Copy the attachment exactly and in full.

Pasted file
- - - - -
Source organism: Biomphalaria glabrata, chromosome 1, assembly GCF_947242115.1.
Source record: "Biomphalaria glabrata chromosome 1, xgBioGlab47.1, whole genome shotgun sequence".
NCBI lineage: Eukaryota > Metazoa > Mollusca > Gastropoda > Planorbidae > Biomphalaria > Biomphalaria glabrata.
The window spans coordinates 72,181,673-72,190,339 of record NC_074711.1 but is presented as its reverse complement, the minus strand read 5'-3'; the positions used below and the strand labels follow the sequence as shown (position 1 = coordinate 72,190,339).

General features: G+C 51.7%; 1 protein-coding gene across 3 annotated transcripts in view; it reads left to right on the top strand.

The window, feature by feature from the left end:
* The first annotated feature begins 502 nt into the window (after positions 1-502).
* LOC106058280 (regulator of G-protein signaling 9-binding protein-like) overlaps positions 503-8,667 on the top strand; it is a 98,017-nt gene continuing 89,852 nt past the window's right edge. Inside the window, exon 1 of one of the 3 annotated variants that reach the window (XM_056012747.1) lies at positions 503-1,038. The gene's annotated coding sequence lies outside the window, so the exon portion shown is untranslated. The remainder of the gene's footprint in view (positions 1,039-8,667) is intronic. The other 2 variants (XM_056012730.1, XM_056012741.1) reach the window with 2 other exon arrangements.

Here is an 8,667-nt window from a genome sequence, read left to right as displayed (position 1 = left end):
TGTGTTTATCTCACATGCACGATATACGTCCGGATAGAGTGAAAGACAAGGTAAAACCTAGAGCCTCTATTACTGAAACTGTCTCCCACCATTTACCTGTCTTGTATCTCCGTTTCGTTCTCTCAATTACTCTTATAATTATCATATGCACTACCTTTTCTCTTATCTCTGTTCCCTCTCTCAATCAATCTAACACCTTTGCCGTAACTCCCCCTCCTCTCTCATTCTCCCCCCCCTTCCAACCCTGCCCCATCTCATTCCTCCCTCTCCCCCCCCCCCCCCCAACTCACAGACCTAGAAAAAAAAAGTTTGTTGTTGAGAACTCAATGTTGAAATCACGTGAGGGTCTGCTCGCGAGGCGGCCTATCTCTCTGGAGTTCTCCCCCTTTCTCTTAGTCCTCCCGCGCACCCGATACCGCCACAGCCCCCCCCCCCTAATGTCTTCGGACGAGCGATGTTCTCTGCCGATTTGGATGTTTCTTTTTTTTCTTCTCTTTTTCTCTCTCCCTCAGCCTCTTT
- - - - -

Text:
Source organism: Biomphalaria glabrata, chromosome 1, assembly GCF_947242115.1.
Source record: "Biomphalaria glabrata chromosome 1, xgBioGlab47.1, whole genome shotgun sequence".
NCBI lineage: Eukaryota > Metazoa > Mollusca > Gastropoda > Planorbidae > Biomphalaria > Biomphalaria glabrata.
The window spans coordinates 72,181,673-72,190,339 of record NC_074711.1 but is presented as its reverse complement, the minus strand read 5'-3'; the positions used below and the strand labels follow the sequence as shown (position 1 = coordinate 72,190,339).

General features: G+C 51.7%; 1 protein-coding gene across 3 annotated transcripts in view; it reads left to right on the top strand.

The window, feature by feature from the left end:
* The first annotated feature begins 502 nt into the window (after positions 1-502).
* LOC106058280 (regulator of G-protein signaling 9-binding protein-like) overlaps positions 503-8,667 on the top strand; it is a 98,017-nt gene continuing 89,852 nt past the window's right edge. Inside the window, exon 1 of one of the 3 annotated variants that reach the window (XM_056012747.1) lies at positions 503-1,038. The gene's annotated coding sequence lies outside the window, so the exon portion shown is untranslated. The remainder of the gene's footprint in view (positions 1,039-8,667) is intronic. The other 2 variants (XM_056012730.1, XM_056012741.1) reach the window with 2 other exon arrangements.

Here is an 8,667-nt window from a genome sequence, read left to right as displayed (position 1 = left end):
TGTGTTTATCTCACATGCACGATATACGTCCGGATAGAGTGAAAGACAAGGTAAAACCTAGAGCCTCTATTACTGAAACTGTCTCCCACCATTTACCTGTCTTGTATCTCCGTTTCGTTCTCTCAATTACTCTTATAATTATCATATGCACTACCTTTTCTCTTATCTCTGTTCCCTCTCTCAATCAATCTAACACCTTTGCCGTAACTCCCCCTCCTCTCTCATTCTCCCCCCCCTTCCAACCCTGCCCCATCTCATTCCTCCCTCTCCCCCCCCCCCCCCCAACTCACAGACCTAGAAAAAAAAAGTTTGTTGTTGAGAACTCAATGTTGAAATCACGTGAGGGTCTGCTCGCGAGGCGGCCTATCTCTCTGGAGTTCTCCCCCTTTCTCTTAGTCCTCCCGCGCACCCGATACCGCCACAGCCCCCCCCCCCTAATGTCTTCGGACGAGCGATGTTCTCTGCCGATTTGGATGTTTCTTTTTTTTCTTCTCTTTTTCTCTCTCCCTCAGCCTCTTT